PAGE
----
In vitro hybridisation of Isoetes

W. Carl Taylor, Phyllis G. Reimer
1985 Proceedings of the Royal Society of Edinburgh Section B Biological Sciences  
Species of Isoetes from northeastern North America are sometimes difficult to identify because their diagnostic characters intergrade. It is hypothesised that interspecific hybridisation, which obscures species distinctions, is responsible for this intergradation. To test this hypothesis, experimental crosses were made with spores in culture. Results indicate that spores of aquatic species of Isoetes in northeastern North America are easily germinated in sterile, demineralised water and crosses
more » ... d water and crosses are readily made. Large, easily removable microsporangia and megasporangia facilitate the segregation of male and female gametes. It was also found that vernalisation of spores is important for spore germination or sporophyte formation in some species. Further, among the various taxa cultured, megagametophytes differ in archegonium and rhizoid development. Suspected hybrid taxa produce polymorphic megaspores that vary in size, shape, and surface ornamentation. Less than 1% of these polymorphic megaspores germinate in culture, while normal-looking, uniform megaspores from most species approach 100% germination within 50 days. Megagametophytes which do develop from polymorphic spores bear abnormal archegonia or no archegonia. Species of Isoetes can be crossed in the laboratory, but it appears that hybrid sterility, indicated by the production of polymorphic, non-viable spores, isolates species in nature.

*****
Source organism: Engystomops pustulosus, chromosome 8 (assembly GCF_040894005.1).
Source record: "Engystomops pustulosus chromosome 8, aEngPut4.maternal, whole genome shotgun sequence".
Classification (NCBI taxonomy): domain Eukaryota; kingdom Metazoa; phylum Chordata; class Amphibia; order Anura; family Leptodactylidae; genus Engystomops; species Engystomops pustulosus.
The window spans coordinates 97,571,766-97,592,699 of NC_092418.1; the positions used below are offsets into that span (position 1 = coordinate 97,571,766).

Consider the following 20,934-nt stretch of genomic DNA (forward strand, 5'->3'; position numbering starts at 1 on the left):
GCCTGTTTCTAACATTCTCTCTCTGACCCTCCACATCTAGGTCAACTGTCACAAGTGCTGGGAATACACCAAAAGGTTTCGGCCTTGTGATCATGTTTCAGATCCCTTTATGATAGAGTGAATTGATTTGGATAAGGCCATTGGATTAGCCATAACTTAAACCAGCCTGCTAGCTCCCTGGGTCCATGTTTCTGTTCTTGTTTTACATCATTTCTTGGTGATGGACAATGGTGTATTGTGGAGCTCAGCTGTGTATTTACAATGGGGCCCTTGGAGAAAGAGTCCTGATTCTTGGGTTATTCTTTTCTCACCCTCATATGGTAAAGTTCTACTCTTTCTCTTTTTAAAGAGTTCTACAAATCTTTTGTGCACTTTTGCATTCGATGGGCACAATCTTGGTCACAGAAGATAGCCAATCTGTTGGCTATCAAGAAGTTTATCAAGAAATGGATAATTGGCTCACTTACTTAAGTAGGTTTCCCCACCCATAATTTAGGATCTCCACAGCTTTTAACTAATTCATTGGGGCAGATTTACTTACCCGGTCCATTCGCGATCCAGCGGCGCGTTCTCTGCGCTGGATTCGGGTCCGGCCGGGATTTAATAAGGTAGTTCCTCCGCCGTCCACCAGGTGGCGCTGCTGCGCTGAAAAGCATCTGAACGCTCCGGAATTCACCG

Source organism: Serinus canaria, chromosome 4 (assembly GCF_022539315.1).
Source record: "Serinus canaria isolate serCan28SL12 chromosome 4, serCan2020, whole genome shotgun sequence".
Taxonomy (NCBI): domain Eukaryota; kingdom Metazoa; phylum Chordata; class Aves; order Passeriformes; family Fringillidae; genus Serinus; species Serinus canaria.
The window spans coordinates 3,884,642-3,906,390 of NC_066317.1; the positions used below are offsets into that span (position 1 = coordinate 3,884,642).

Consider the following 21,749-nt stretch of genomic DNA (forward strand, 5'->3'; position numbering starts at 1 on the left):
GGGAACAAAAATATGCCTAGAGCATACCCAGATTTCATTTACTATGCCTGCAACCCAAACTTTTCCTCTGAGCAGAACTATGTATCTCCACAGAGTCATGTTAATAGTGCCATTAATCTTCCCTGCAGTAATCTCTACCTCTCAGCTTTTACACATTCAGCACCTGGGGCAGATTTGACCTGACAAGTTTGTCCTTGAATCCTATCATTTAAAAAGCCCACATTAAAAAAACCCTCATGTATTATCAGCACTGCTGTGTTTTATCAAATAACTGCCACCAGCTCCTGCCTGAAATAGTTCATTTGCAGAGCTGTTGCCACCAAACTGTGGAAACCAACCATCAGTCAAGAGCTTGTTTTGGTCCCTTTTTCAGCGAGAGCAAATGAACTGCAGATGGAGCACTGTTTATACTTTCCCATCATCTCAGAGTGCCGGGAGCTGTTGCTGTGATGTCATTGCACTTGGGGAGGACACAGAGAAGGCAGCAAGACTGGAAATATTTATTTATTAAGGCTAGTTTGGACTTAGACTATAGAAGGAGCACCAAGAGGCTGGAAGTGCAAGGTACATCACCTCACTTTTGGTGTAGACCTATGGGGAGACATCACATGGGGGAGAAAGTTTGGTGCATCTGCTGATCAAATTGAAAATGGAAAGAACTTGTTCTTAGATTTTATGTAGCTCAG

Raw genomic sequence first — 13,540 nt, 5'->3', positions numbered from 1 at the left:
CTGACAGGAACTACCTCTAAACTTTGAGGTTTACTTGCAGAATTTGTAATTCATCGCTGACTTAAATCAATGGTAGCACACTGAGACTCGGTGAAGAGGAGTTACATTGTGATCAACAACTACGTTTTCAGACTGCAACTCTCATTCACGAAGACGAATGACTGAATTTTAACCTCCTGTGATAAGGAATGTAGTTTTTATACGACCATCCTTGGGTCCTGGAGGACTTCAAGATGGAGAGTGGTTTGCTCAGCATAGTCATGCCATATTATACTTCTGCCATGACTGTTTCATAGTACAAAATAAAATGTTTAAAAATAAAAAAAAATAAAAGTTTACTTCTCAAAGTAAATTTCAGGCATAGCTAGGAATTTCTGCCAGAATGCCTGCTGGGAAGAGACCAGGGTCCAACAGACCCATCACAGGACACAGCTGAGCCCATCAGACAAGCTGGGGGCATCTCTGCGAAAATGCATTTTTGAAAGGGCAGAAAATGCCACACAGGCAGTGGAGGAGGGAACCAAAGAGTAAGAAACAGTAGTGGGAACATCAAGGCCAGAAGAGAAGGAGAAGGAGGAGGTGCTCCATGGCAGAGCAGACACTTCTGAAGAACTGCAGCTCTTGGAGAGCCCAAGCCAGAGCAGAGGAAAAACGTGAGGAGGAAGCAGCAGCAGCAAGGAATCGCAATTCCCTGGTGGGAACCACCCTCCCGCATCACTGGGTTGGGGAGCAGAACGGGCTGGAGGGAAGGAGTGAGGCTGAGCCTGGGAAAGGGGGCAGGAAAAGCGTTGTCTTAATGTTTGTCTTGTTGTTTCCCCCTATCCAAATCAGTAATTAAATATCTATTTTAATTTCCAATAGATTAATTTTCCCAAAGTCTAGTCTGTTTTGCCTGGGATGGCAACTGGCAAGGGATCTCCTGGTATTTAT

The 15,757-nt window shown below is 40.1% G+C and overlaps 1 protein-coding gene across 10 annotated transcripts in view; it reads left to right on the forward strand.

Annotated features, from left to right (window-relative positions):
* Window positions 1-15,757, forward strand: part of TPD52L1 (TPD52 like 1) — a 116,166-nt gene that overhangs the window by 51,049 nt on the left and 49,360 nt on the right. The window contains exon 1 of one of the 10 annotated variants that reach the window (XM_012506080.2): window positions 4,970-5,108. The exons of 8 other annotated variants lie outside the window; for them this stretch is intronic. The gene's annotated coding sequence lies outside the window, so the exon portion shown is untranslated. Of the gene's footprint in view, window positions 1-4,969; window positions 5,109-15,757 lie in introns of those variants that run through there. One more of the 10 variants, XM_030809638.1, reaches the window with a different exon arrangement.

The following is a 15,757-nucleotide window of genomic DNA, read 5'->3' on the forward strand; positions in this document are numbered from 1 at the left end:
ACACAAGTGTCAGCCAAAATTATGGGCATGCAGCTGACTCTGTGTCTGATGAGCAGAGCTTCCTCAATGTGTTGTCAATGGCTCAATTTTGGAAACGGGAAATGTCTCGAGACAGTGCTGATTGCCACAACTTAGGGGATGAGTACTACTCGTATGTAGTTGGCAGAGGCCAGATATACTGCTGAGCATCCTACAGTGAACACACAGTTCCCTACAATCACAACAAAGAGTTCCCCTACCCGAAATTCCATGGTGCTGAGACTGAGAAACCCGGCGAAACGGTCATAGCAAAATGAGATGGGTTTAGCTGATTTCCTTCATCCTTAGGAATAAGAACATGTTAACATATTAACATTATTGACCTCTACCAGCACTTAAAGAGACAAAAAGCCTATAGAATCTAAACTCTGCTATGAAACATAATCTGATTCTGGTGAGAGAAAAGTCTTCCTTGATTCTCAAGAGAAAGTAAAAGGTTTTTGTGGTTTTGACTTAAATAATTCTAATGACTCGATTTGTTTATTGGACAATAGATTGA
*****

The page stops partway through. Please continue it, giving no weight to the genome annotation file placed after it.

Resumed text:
doi:10.1017/s0269727000008721 fatcat:hijhz36ztvaxnitc2ub4pxfluu